Re: Announcement: Alert Verification for Snort

From: Sam f. Stover (
Date: 10/23/03

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    Date: Thu, 23 Oct 2003 06:53:41 -0400
    To: Martin Roesch <>

    On Wednesday, October 22, 2003, at 11:22 PM, Martin Roesch wrote:

    > In case 2 the "nontextual" isn't a false positive but I think that
    > most people are calling it an FP these days. I *personally* think
    > that's a misconception. What we have in that case is a *real attack*
    > that your IDS is detecting exactly as it was asked to. Just because
    > it doesn't have the additional information about the context or
    > relevance of the event isn't a problem with the IDS, it's a side
    > effect of the way that NIDS have been built for the past 10 years.

    In the not too distant past I would have agreed with this - but I think
    as IDS implementations grew, the way people describe FPs has changed.
    I think today's IDS *needs* to know "the additional information about
    the context and relevance" - because the event you are referring to is
    what I'll call an "effective FP". Effective because any time I spend
    trying to track down an IIS attack on an apache box is wasted effort.
    I completely understand your point Marty, because an attack did occur,
    and the IDS did log it. However, if it is going to log it, then I want
    it to tell me that the severity of the attack is lessened because it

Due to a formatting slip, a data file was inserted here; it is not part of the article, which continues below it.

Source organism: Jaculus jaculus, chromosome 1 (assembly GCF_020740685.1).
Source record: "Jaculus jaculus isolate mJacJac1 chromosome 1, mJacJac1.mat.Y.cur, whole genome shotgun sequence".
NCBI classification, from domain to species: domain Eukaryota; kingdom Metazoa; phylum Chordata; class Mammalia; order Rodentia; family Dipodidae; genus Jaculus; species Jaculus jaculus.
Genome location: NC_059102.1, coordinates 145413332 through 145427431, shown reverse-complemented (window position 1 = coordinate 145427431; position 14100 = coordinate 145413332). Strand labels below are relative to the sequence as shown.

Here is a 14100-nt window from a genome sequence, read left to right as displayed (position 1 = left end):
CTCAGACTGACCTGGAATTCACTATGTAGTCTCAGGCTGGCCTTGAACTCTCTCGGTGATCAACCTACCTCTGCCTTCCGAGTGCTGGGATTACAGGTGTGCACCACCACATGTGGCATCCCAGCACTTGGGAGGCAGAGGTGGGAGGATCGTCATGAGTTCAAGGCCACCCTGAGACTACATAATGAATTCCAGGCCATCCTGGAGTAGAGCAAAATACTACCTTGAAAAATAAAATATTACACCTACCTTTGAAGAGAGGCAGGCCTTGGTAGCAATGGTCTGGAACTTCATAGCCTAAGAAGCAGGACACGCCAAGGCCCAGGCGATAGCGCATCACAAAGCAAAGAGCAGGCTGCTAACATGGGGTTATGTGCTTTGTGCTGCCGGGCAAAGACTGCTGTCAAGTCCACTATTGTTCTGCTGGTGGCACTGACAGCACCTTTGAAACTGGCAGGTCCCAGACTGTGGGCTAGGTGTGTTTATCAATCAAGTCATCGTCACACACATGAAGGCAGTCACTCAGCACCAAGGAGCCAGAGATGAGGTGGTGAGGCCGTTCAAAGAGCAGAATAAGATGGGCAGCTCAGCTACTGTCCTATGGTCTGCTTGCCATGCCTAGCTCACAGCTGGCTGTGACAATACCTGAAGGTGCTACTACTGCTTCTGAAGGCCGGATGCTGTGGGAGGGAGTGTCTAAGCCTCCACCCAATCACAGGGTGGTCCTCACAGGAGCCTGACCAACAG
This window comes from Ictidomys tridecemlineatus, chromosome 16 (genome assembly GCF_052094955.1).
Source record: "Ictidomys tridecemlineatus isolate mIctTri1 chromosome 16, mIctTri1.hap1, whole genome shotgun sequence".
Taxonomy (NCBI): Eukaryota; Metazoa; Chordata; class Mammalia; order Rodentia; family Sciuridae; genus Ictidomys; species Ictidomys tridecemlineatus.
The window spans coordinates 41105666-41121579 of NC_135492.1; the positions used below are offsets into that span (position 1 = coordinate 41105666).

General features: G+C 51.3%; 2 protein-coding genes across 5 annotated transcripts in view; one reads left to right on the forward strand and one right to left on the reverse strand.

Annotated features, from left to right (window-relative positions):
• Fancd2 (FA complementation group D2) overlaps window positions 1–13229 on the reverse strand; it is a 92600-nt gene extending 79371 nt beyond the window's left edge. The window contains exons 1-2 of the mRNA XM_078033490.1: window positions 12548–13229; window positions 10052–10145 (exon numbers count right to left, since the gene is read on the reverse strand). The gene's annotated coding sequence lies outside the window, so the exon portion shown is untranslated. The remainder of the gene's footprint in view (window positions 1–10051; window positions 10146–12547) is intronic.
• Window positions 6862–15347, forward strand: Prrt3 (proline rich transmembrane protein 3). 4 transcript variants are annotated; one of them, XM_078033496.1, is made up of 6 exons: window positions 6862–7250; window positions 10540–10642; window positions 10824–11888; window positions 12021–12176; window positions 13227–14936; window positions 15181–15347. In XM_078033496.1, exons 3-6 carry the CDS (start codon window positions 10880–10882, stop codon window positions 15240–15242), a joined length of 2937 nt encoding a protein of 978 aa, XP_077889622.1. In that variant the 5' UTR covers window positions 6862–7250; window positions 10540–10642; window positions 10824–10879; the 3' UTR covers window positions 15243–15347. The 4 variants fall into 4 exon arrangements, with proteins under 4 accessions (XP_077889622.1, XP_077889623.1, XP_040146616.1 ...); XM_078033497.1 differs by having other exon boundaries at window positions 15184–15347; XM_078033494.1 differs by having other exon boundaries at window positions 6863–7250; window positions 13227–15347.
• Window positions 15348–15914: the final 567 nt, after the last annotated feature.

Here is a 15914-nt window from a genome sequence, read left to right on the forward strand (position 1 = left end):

didn't succeed. Even better, I want to see the 404 or 403 error, so I
    can show my boss why I didn't even bother to look into it.

    I want my IDS to differentiate between an IIS attack on my apache box
    and an IIS attack on an IIS box. I don't really care how it does it.
    The two main methods, as I see it, are passive fingerprinting or
    integration with another tool like a vuln scanner. Both have their
    drawbacks w/ relation to different environments - which could probably
    fuel a complete thread.

    The IDS landscape has changed. Ten years ago, the type of event
    mentioned was probably not considered a FP. But at that time, IDS was
    an infant and people weren't dealing with events on the scale of
    millions per day like they are today. Current-day NIDS need to evolve
    to solve the problems that current-day users are facing. IMHO 10 years
    ago, NIDS administrators could afford to be a bit more interested in
    all kinds of attacks. IDS was a new and exciting technology. I think
    it's lost some of it's glamour since then and people have to use it as
    just another tool. And the people I talk to don't have the time nor
    resources to run down half of the "real" attacks, much less look into
    attacks that will never succeed.

    Just my $0.02


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